I've found more mid-20th-Century uses of 'scientism'.
First, there is this passage from Emil Brunner's Gifford Lectures (1947-48):
Science and art serve men best if they remain true to their own laws. They must be 'autonomous'. But if this autonomy is ultimately final it cannot but degenerate into sterile inhuman intellectualist 'scientism' and into l’art pour l’art aestheticism. If however their autonomy is understood as theonomy they keep their independence and yet are united to natural life and ethical principles by a unity standing above all of them.It looks like Brunner dropped 'scientism' from the book that was drawn from his Gifford Lectures. The book in question is Christianity and Civilisation (Charles Scribner's Sons, 1948). Interestingly, the latter portions (at least) of that book (beginning at p. 85) echo some of the themes connected with other mid-20-Century uses of 'scientism'. For instance, Brunner mentions Comte and Spencer several times and says that liberalism degenerates and leads to collectivist tyranny (pp. 139-140). Brunner discusses fascist and communist forms of totalitarianism and sees both as threats to individualism and freedom. It was in that context that he had (in his lectures) used the word 'scientism'.
'Scientism' appears once in C. Wright Mills' 1959 book The Sociological Imagination:
In the meantime, philosophers who speak in the name of science often transform it into ‘scientism,’ making out its experience to be identical to human experience, and claiming that only by its method can the problems of life be solved. With all this cultural workmen have come to feel that ‘science’ is a false and pretentious Messiah. (Mills, The Sociological Imagination [Oxford University Press,1959], p. 16)Finally, the mid-20th-Century, Cold War linkage of scientism and Marxism resurfaces in this 1992 piece by Vaclav Havel. In it, Havel says,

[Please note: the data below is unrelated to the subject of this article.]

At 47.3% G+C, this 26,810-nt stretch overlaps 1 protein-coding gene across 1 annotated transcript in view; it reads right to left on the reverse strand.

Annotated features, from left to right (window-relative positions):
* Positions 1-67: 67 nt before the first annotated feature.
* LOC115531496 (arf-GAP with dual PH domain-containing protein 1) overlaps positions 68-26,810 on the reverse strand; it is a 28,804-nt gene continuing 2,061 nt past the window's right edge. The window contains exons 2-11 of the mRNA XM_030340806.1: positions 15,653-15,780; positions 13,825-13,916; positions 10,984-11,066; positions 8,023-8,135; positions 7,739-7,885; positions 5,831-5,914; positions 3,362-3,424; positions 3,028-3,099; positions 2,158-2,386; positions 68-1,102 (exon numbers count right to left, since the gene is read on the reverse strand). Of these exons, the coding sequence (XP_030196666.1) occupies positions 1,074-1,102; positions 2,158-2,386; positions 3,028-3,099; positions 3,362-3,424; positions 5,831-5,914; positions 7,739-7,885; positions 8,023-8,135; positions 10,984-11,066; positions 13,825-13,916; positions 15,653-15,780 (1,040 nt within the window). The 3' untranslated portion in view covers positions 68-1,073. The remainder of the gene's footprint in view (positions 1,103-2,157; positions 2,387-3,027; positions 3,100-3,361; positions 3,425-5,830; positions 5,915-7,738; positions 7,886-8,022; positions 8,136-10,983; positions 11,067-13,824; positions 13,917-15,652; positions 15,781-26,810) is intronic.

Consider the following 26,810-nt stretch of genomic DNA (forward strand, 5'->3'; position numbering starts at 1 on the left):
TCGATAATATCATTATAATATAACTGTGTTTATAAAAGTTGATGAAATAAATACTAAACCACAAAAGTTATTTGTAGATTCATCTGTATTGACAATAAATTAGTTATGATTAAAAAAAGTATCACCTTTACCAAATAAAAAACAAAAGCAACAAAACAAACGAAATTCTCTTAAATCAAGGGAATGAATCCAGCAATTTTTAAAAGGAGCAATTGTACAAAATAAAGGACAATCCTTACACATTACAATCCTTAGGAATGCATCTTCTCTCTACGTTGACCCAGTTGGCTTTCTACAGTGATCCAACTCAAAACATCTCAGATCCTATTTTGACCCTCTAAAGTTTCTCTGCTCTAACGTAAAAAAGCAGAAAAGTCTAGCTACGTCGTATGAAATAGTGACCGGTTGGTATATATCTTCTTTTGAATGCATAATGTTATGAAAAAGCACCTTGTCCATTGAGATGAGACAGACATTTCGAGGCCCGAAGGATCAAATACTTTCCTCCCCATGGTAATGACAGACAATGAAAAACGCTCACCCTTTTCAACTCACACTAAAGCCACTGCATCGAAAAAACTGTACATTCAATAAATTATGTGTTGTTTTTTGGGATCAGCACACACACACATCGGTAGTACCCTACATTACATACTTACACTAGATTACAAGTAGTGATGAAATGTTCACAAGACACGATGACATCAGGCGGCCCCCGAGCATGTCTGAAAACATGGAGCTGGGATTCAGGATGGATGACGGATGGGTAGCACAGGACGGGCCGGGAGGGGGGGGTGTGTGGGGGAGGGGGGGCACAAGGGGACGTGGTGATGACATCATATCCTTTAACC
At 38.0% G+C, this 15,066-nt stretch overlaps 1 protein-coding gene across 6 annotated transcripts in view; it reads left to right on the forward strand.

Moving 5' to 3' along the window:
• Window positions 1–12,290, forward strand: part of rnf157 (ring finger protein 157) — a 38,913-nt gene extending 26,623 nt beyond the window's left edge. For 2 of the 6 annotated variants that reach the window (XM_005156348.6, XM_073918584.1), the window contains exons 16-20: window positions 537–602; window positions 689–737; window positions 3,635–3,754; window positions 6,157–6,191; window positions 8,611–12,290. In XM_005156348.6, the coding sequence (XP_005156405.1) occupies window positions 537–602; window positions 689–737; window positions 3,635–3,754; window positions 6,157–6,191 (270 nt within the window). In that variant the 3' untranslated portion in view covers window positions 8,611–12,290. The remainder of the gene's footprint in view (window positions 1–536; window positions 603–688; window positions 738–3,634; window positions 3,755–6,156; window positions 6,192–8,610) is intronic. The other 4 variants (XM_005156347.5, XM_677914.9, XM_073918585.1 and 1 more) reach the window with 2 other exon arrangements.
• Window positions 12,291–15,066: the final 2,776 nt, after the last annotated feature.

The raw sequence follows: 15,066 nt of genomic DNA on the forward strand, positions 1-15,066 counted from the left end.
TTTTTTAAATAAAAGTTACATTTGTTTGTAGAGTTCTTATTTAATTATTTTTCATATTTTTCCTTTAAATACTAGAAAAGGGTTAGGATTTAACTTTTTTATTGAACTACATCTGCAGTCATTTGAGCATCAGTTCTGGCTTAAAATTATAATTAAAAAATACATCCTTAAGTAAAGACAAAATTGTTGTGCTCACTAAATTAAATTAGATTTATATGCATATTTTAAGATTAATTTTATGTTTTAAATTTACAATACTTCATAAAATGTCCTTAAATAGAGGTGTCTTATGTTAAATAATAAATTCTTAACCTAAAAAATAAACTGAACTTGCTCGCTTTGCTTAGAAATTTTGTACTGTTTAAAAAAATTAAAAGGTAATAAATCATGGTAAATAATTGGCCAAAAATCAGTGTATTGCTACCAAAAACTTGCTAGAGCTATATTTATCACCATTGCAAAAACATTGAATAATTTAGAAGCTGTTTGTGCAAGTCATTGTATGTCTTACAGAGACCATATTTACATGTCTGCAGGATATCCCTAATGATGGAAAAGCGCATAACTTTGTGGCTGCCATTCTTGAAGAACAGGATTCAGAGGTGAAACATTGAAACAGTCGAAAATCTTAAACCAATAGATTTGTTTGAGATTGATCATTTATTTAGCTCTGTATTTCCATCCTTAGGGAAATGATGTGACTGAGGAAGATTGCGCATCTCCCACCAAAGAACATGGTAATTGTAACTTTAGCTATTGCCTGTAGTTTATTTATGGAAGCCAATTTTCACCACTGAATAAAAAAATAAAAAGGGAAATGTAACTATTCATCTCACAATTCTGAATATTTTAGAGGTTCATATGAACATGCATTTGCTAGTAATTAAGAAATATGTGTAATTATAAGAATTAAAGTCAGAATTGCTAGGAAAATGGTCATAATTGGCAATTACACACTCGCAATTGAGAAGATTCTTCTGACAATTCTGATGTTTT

The modern era has been dominated by the culminating belief, expressed in different forms, that the world -- and Being as such -- is a wholly knowable system governed by a finite number of universal laws that man can grasp and rationally direct for his own benefit. This era, beginning in the Renaissance and developing from the Enlightenment to socialism, from positivism to scientism, from the Industrial Revolution to the information revolution, was .... an era of systems, institutions, mechanisms and statistical averages. It was an era of ideologies, doctrines, interpretations of reality, an era in which the goal was to find a universal theory of the world, and thus a universal key to unlock its prosperity. Communism was the perverse extreme of this trend. (Havel, New York Times [March 1, 1992])